• PEG-150 Distearate is used in beauty products and cosmetics as an emulsifier and thickening agent; it is most often seen as an ingredient in shampoo and other hair products. The 150 designates the molecular weight of this specific PEG. PEGs are controversial ingredients in cosmetics and beauty products, in part because of their ability to penetrate the skin and be absorbed into the body, or assist other chemicals and ingredients in absorption.  PEG 150 is a high weight PEG and is not easily absorbed by the skin.
    The Cosmetics Database finds PEG 150 Distearate to be a moderate hazard depending on usage and notes contamination and toxicity concerns. According to a study published in the International Journal of Toxicology, PEG 150 Distearate can contain harmful impurities, including: Ethylene Oxide, known to increase the incidences of uterine and breast cancers and of leukemia and brain cancer, according to experimental results reported by the National Toxicology Program; 1,4-dioxane, a known carcinogen; PAHs, known to increase the risk of breast cancer; lead; iron; and arsenic (Source).
  • Lactic acid, also known as milk acid, has gained importance in the detergents industry the last decade. It is a good descaler, soap-scum remover, and a registered anti-bacterial agent. It is also economically beneficial as well as part of a trend toward environmentally safer and natural ingredients.
  • Styrene/Acrylates Copolymer is listed as a moderate hazard ingredient by the Cosmetics Database. The EWG notes contamination concerns including methacrylic acid, a potential toxin and carcinogen; acrylic acid, a human respiratory toxicant, known toxin and potential carcinogen; and 2-ethylhexyl acrylate, a known immune syste, human lung and skin toxicant. It is, however, “Considered safe based on assumption of low absorption.”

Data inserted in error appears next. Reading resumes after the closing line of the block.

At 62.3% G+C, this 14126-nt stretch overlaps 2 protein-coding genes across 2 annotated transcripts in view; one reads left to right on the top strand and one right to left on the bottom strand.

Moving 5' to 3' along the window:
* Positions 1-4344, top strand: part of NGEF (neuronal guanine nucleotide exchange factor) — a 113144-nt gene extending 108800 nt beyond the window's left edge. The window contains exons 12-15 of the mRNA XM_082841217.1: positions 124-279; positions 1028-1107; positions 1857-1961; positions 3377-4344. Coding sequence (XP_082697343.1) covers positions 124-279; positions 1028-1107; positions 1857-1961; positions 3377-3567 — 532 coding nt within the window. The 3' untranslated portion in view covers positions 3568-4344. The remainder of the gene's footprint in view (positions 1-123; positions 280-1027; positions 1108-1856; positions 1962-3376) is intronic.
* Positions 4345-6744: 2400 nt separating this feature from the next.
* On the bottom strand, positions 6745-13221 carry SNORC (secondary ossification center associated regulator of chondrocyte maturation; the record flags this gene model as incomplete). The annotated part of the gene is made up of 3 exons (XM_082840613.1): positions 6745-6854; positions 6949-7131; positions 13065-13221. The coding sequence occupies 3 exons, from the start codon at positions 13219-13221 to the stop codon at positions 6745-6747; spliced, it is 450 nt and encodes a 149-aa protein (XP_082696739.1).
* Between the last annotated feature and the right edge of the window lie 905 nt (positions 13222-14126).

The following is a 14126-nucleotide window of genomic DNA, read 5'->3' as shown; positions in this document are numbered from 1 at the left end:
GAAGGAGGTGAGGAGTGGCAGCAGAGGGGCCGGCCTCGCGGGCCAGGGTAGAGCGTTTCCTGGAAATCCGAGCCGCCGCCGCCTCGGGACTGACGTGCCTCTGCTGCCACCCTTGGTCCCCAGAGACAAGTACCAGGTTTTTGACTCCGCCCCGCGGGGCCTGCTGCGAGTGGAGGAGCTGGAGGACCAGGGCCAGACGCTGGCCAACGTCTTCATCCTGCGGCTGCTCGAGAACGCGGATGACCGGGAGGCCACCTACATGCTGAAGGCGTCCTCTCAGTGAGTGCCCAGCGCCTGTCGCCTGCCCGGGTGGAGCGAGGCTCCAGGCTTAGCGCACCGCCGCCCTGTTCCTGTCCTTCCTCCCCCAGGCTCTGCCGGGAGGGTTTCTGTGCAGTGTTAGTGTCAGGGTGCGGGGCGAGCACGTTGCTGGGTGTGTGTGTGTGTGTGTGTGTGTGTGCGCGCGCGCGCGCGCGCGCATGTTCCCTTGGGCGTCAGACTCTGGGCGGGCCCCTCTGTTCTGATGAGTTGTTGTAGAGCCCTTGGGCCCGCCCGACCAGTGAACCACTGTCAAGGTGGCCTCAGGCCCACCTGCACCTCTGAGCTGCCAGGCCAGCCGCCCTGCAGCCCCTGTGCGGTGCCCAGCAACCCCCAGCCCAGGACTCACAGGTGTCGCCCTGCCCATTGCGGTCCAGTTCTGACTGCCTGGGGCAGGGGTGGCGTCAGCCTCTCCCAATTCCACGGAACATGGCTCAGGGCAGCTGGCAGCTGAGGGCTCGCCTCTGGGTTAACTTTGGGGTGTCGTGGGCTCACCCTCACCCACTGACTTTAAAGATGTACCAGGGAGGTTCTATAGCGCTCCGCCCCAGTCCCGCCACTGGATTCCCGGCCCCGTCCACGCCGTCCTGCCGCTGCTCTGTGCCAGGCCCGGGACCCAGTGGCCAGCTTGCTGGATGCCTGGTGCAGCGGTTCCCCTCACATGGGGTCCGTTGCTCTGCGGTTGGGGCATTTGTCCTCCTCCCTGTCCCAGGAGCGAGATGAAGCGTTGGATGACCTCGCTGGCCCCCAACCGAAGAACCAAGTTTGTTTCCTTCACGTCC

• Trideceth-7 – surfactant & emulsifying agent
  • Sodium Lauryl Sulphate is a highly effective surfactant and is used in any task requiring the removal of oily stains and residues. For example, it is found in higher concentrations with industrial products including engine degreasers, floor cleaners, and car wash soaps. It is used in lower concentrations with toothpastes, shampoos, and shaving foams. It is an important component in bubble bath formulations for its thickening effect and its ability to create a lather.
    It has been shown to irritate the skin of the face with prolonged and constant exposure (more than an hour) in young adults. SDS may worsen skin problems in individuals with chronic skin hypersensitivity, with some people being affected more than others. SDS has also been shown to irritate the skin of the face with prolonged and constant exposure (more than an hour) in young adults. In animal studies SDS appears to cause skin and eye irritation.
  • Ethylenediaminetetraacetic acid, widely abbreviated as EDTA is a polyamino carboxylic acid and a colourless, water-soluble solid. It is widely used to dissolve limescale.
  • Methylchloroisothiazolinone is a preservative with antibacterial and antifungal effects within the group of isothiazolinones. It is effective against bacteria, yeast and fungi. It was first used in cosmetics in the 1970s. In high concentrations it can cause chemical burns and it is a skin and membrane irritant and so it was largely removed from most cosmetic products except for those with only short duration skin contact such as rinse-offs. Prohibited in cosmetics in Canada & Japan.